Monday, July 4, 2011

Crafting with Kids: Miniature Burlap Point Blankets

The Hudson Bay Company (HBC) Point Blanket is a Canadian icon, originating from the 16th century  North American fur trade.

I was happy to see in the most recent edition of Hello (Canadian edition), there is a photo taken in 1951 of then Princess Elizabeth and Prince Philip at the Calgary Stampede keeping warm under a point blanket.
(Image via Hello)
Last week, I was so excited when Ohdeedoh posted an image from Canadian House & Home with a point blanket peaking out from a tent.  {The post was actually about reading nooks}

Historian Harold Tichenor has a very interesting site about the blanket's extraordinary history (there is also a 2004 CBC interview with Mr. Tichenor here).  You may recall the Martha Stewart (who is a collector of these blankets) episode when Wendy Mullin refashioned a point blanket into a poncho {this was a little controversial to some commenters, however, historically as Mr. Tichenor points out the blanket was used more as an article of clothing than bedding).

I have wanted to work a point blanket-inspired project into our kids' crafting activities for a long time.  Over the Canada Day Long Weekend, I visited my BFF and I got our kids together (there were 7 kids, aged 1-8)! and had a little crafting session while the one year old napped.  We also reminisced about how my BFF's mother wore a wool point blanket coat in the early 80s. 

The standard four colour blanket was introduced in the 1800s. This is the most recognizable blanket and the one which inspired our craft.  Below is some information from HBC concerning the meaning of the stripes.

"What do the colours of the stripes mean?Nothing intentional. The four traditional colours (green, red, yellow and indigo) were simply colours that were popular and easily produced using good colourfast dyes at the time that the multistripe blanket was introduced about 1800. These four colours are sometimes known as Queen Anne's colours since they first became popular during her reign (1702 - 1714).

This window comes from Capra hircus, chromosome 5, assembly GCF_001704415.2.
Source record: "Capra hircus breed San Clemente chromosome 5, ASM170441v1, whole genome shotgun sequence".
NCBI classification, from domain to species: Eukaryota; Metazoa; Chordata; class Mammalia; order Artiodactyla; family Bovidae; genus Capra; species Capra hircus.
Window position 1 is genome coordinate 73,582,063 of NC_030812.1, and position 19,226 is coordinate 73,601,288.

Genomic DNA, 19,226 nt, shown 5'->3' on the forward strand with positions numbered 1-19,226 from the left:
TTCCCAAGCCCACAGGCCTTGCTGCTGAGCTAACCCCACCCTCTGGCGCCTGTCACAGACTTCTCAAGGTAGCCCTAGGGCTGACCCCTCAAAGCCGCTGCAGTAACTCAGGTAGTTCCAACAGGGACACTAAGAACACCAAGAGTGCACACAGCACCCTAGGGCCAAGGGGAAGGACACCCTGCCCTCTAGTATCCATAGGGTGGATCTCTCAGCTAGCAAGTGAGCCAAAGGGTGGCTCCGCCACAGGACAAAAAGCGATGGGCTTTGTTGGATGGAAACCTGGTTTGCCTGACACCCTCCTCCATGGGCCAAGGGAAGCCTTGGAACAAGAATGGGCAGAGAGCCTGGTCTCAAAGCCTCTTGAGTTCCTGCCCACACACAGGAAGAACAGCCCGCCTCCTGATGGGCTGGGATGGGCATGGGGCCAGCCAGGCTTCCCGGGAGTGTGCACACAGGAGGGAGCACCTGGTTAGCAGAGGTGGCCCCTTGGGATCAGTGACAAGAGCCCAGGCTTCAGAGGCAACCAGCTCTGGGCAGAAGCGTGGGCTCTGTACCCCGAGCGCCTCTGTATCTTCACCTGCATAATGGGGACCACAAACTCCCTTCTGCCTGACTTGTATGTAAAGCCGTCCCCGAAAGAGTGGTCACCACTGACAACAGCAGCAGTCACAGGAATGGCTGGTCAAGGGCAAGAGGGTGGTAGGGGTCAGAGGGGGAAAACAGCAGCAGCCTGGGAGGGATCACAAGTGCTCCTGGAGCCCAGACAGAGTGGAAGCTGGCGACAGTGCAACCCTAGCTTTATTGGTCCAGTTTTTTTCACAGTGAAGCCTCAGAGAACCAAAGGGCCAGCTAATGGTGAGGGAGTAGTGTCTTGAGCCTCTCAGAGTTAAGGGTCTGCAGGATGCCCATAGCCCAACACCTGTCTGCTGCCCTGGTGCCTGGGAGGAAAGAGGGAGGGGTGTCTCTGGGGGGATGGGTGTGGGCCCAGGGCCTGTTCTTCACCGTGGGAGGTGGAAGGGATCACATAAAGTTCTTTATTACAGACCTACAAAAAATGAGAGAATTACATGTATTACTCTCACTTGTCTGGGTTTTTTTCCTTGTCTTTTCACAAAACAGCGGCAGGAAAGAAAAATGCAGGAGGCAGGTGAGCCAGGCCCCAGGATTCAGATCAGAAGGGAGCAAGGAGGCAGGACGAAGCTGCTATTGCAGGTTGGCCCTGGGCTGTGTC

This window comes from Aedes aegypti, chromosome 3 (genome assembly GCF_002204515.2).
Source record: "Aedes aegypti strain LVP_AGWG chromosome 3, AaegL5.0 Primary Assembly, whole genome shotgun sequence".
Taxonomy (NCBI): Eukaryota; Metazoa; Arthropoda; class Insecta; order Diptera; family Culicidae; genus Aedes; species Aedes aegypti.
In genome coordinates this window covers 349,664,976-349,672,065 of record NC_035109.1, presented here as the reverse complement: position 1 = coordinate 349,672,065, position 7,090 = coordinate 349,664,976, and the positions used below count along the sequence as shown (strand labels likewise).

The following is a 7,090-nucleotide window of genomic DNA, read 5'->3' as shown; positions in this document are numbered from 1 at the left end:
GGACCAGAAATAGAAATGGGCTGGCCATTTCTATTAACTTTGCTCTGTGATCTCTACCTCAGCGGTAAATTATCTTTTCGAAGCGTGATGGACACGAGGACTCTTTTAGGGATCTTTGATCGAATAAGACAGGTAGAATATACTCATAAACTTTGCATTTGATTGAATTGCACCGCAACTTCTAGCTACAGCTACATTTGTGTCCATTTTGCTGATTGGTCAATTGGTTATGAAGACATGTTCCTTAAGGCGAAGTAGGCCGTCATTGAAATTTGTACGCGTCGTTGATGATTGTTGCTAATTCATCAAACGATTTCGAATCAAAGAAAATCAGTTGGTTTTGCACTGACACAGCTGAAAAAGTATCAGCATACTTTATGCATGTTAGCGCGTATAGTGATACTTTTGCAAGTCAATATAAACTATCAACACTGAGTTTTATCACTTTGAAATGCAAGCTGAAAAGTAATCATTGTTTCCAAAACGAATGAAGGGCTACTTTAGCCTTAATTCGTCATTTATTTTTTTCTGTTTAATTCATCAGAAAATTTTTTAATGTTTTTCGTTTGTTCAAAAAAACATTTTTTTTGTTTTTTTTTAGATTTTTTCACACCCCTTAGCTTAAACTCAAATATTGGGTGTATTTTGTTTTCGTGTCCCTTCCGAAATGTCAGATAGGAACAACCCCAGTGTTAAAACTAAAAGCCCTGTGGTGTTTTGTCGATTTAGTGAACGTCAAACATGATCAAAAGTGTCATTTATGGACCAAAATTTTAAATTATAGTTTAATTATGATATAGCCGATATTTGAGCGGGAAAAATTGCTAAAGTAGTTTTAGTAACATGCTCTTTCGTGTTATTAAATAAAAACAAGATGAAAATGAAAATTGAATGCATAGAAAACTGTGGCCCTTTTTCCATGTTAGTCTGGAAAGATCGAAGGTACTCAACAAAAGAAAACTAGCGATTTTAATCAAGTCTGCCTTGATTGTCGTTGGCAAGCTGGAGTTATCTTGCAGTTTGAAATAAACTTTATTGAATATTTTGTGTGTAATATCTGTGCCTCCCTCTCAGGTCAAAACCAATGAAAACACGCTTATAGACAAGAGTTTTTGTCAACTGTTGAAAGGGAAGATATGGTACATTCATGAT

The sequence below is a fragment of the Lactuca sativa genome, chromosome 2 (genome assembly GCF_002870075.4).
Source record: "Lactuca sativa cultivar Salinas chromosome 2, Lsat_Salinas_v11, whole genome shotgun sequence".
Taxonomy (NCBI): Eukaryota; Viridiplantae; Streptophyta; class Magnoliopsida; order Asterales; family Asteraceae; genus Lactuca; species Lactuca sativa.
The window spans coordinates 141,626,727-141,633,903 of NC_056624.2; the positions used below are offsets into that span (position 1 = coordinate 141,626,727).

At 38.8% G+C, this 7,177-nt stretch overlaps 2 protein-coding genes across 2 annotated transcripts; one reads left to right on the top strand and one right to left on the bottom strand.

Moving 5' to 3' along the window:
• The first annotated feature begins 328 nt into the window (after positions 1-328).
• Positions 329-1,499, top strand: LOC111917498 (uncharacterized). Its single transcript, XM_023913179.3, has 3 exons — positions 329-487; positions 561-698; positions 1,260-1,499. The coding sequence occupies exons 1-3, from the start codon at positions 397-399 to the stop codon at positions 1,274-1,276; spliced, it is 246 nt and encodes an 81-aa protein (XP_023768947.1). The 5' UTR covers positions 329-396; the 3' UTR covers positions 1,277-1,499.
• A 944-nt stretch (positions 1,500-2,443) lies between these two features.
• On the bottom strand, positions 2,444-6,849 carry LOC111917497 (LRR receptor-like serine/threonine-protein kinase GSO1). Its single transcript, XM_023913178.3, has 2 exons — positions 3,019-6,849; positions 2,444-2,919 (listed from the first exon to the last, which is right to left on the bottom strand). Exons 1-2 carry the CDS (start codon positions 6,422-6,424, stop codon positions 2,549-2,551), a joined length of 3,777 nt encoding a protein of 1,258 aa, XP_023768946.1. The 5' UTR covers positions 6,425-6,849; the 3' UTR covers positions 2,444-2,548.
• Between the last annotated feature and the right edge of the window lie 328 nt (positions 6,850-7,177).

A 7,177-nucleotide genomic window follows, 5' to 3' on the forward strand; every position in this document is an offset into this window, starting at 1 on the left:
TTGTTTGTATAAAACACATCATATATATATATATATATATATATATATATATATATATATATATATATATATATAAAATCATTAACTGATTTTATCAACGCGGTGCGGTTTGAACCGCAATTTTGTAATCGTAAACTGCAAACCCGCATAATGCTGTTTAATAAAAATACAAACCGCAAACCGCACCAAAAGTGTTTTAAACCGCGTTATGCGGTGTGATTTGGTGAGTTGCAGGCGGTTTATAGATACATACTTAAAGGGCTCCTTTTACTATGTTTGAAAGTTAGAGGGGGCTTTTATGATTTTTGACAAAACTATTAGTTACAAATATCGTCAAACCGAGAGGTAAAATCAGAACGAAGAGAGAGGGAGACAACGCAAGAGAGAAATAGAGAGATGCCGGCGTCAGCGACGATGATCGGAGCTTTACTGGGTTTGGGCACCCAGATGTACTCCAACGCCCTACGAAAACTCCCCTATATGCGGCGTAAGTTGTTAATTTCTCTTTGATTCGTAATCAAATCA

However, these colours have always had special significance for aboriginal people, who were, after all, HBC's original customers. Green is taken to mean "new life", red often stands for "battle or hunt", yellow relates to "harvest" and "sunshine" and blue represents "water". Aboriginal people were very discerning, and colour patterns frequently changed to meet their requirements.
The earliest reference to the multistripe pattern is from a 1798 order from the London HQ to Thomas Empson of Witney (Oxfordshire) for "30 pairs of 3 points to be striped with four colours (red, blue, green, yellow) according to your judgment." The modern "order" of the stripes - green, red, yellow and indigo - was not standardized until the mid to late 19th c."

Burlap (we cut ours to 8 X 10 inches)
Paint (Deco art red, navy, green and yellow)
Paint Brushes
Masking tape to mask off the edges
Best to work on a covered surface, such as newspaper (the paint can seep through)

1. Cut the burlap to the desired size and mask off the stripes.

2. Your child can then paint the stripes as they see fit.

3. Let the burlap dry outside.
4. Peel off masking tape
5. Optional: If desired, zig zag stitch 3/4 inch around the rectangle to allow for a fray edged
I found this to be such an easy and memorable crafting experience and a great introduction (albeit small) to the North American fur trade.

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  1. Another great heritage-based project!

  2. What an interesting project, KJ. Great teaching tool. I had no idea that these were called point blankets. Thanks for the history lesson :)

  3. So interesting! I will never look at these stripey blankets in the same way any more. They didn't have the choices we have now.

  4. What a neat project - and a great series of photos to share the history of the the photo of Princess Elizabeth and Prince Philip at the Calgary Stampede.

  5. How fun that you were able to find a photo of Elizabeth and Philip to help educate us. Your heritage projects are always such an inspiration. Your kiddos will have so many special memories crafting with you.

  6. I love these blankets, but never knew the history. Thanks for the lesson. The colors are great!


  7. I'm a very bad Canadian. Before reading your post I knew little to none of the facts you've "pointed" out. Thanks for making me a better Canadian KJ, good stuff!

  8. What a fun project...and I learned something new! Even better.

  9. This was quite educational post KJ! I didn't know about the blanket's history either!
    And a phenomenal craft project for the kids, too!

  10. What a wonderful project and cultural lesson! I'm always looking for things like this - fun and educational.

  11. What a neat and educational project to do with your children.

  12. what a great project! Thanks for sharing! I found your blog through a link party and LOVE it! I am your newest follower and would love it if you would check out my blog and follow me too! Thanks!

  13. I have my grandparents' Hudson Bay blanket--thank you for this post and the links you shared. Now I will pull my blanket out and share this history with my boys, and we'll be trying your project!


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